Anyway, I don't have any 'better' memories of the natural births than the one that was medicated (it wasn't epidural btw). I was too scared to take epidural but I know many a woman who has and who had a lovely, easy birth. They are the ones with the good memories!

Mrs. Anna T said...


No, I'm not pregnant yet. :o) Really, I'm not. I did a pregnancy test yesterday and it was negative. But it might happen soon.


For me, I don't think it was the factor of time that helped me forget. The second the baby was out, I told my husband, "it wasn't too horrible, I can do it again!"

Anonymous said...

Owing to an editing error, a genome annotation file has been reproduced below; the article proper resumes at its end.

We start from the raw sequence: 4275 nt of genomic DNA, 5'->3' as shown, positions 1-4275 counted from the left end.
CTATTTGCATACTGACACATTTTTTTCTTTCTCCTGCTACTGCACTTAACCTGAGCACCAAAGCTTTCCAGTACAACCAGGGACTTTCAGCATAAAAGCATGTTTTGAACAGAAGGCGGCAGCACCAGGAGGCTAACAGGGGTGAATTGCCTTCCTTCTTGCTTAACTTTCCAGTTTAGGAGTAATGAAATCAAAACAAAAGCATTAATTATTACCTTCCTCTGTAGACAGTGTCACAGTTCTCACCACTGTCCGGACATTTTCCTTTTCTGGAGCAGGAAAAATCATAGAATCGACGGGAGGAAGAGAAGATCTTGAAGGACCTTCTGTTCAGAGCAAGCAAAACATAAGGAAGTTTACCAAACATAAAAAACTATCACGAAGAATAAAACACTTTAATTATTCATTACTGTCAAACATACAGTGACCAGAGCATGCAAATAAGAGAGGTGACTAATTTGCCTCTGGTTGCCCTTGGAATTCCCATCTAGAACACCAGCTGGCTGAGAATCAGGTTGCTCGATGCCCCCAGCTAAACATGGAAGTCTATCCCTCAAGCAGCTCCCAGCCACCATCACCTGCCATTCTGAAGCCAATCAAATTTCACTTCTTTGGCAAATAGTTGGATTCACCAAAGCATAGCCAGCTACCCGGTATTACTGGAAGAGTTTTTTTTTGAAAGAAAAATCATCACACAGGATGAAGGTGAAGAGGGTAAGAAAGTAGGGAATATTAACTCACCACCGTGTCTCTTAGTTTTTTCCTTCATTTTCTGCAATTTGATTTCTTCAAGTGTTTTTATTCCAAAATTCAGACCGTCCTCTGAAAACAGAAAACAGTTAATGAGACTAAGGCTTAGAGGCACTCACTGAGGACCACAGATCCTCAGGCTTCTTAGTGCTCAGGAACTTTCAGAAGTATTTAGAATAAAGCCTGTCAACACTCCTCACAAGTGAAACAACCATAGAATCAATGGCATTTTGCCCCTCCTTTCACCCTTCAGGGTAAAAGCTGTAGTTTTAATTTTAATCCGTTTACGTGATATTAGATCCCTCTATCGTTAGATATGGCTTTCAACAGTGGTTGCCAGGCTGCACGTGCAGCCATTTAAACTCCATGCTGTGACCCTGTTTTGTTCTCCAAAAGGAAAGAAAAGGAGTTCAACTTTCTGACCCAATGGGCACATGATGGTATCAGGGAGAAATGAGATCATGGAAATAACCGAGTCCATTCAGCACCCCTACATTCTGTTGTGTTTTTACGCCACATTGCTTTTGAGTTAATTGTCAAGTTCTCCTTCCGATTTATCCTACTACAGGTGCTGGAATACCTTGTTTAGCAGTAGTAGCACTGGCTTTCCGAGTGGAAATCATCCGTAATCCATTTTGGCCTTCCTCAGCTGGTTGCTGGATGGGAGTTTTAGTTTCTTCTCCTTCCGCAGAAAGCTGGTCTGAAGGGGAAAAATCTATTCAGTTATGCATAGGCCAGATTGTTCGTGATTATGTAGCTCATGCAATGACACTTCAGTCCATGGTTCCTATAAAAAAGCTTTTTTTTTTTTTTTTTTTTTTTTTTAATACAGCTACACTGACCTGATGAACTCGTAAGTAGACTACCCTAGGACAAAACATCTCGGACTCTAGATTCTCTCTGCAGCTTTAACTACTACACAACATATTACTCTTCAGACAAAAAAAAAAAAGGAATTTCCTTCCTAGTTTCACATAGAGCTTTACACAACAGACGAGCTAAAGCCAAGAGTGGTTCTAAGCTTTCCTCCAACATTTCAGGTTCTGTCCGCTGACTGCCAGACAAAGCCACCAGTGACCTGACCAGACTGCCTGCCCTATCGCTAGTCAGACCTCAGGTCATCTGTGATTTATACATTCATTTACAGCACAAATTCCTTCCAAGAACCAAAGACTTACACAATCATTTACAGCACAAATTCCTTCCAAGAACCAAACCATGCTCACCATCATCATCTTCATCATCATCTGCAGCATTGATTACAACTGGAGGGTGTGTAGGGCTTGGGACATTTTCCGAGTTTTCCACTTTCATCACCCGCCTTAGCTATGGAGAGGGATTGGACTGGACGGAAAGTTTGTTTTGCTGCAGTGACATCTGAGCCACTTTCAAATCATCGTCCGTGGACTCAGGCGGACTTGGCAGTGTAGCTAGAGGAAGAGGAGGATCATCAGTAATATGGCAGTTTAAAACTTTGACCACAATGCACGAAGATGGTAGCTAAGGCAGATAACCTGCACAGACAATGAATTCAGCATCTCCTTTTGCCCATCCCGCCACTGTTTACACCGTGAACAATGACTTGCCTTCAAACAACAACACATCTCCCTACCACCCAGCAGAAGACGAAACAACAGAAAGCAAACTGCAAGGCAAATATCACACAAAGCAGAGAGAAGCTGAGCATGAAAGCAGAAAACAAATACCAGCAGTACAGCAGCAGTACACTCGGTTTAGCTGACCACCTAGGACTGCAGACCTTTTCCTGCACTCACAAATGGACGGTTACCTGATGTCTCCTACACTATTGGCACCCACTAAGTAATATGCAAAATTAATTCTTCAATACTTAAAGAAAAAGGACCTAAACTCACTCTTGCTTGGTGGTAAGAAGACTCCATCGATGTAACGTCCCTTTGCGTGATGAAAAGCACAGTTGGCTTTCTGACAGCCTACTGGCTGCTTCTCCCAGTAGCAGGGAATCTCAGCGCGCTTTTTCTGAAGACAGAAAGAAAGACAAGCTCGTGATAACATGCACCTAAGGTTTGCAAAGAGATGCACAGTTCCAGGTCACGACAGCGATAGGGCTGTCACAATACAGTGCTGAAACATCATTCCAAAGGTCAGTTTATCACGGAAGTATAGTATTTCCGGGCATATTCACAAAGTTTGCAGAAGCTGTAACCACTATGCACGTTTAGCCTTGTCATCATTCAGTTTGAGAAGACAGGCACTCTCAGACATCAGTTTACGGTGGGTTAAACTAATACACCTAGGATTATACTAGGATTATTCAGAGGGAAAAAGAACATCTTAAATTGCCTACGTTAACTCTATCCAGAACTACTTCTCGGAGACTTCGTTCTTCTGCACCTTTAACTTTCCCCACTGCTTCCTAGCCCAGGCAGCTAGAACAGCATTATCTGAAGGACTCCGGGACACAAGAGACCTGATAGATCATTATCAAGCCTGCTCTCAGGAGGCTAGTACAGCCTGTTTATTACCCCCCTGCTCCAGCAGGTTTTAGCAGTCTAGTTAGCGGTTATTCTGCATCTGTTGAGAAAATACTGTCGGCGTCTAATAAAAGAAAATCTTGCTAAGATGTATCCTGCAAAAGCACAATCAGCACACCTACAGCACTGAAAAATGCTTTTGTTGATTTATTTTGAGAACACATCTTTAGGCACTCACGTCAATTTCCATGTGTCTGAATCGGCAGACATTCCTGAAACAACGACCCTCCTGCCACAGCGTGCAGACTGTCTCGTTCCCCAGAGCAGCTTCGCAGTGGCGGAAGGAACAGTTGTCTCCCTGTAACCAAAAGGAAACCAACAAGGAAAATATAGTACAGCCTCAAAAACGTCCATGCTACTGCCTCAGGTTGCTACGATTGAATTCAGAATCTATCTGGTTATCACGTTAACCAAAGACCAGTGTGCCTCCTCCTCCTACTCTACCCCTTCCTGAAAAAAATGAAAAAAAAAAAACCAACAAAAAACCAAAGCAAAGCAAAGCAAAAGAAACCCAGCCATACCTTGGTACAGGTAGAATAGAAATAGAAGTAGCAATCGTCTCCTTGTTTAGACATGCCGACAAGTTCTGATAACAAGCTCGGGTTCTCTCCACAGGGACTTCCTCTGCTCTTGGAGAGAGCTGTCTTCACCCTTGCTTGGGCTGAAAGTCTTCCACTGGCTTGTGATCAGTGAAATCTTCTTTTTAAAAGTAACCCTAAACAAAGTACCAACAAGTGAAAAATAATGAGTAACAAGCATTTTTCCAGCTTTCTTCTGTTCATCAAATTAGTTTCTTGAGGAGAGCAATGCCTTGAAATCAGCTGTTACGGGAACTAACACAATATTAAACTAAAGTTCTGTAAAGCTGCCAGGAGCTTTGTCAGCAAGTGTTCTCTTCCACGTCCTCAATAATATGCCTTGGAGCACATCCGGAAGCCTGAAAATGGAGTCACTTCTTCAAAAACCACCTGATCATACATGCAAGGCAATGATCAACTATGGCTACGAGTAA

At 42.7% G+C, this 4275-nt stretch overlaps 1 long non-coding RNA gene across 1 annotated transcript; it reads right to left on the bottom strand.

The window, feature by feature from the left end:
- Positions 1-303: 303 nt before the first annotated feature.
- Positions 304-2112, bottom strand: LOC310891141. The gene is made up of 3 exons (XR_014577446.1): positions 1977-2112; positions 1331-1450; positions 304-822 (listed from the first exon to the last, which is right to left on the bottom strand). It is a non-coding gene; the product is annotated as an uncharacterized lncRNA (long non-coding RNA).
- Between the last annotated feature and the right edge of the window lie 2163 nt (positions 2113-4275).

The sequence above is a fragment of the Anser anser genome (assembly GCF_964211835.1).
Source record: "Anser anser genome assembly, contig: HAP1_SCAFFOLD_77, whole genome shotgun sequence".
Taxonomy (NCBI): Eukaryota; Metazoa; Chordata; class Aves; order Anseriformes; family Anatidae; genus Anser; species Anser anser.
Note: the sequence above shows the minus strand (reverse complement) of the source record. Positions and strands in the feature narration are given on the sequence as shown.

A c-section saved my first child's life and brain. The cord prolapsed when my water broke and the doctor did not realize it at first. I got to 10 cm and pushing with no medication before the nurse noticed by the fetal monitor he was losing oxygen and told the doctor. I was rushed into surgery as distress codes over the loudspeaker called emergency personnel from throughout the hospital to the OB ward to help us. The baby was delivered and given oxygen immediately. When I woke, the first thing I asked was if the baby made it. He did, and we were told he was fine until he still was not talking at all 18 months later. Years of speech therapy ensued, he is now a happy, healthy, normal boy, turning 10 in a few days! I can only imagine the damage he would have suffered without a c-section, if he had survived at all. These things happen and while "natural" birth is great, my son is here due to a c-section, as is my second child. I cannot have more children but I am so grateful for the c-sections. I suffered significant permanent damage due to attempt at a normal delivery before the c-section the first time, leading to a hysterectomy in my early 30s and lifelong bladder damage. If I had gone straight to a c-section, I would probably have been able to have a few more much-wanted children, I would not need medication to maintain continence and my son would most likely not have had speech problems. For some of us, a c-section is the only way we can have children. Everything I hear and read about the "unnecessary" c-sections is upsetting because there is always just a passing nod the the fact some are necessary. When you are the one it is necessary for, trust me, you are grateful for this much-maligned procedure. It saved me and my child and all discussions about it should be between a woman and her doctor. As for home births, my case is proof positive babies should be born in hospitals. With my first, it was a completely normal pregnancy until the day of delivery.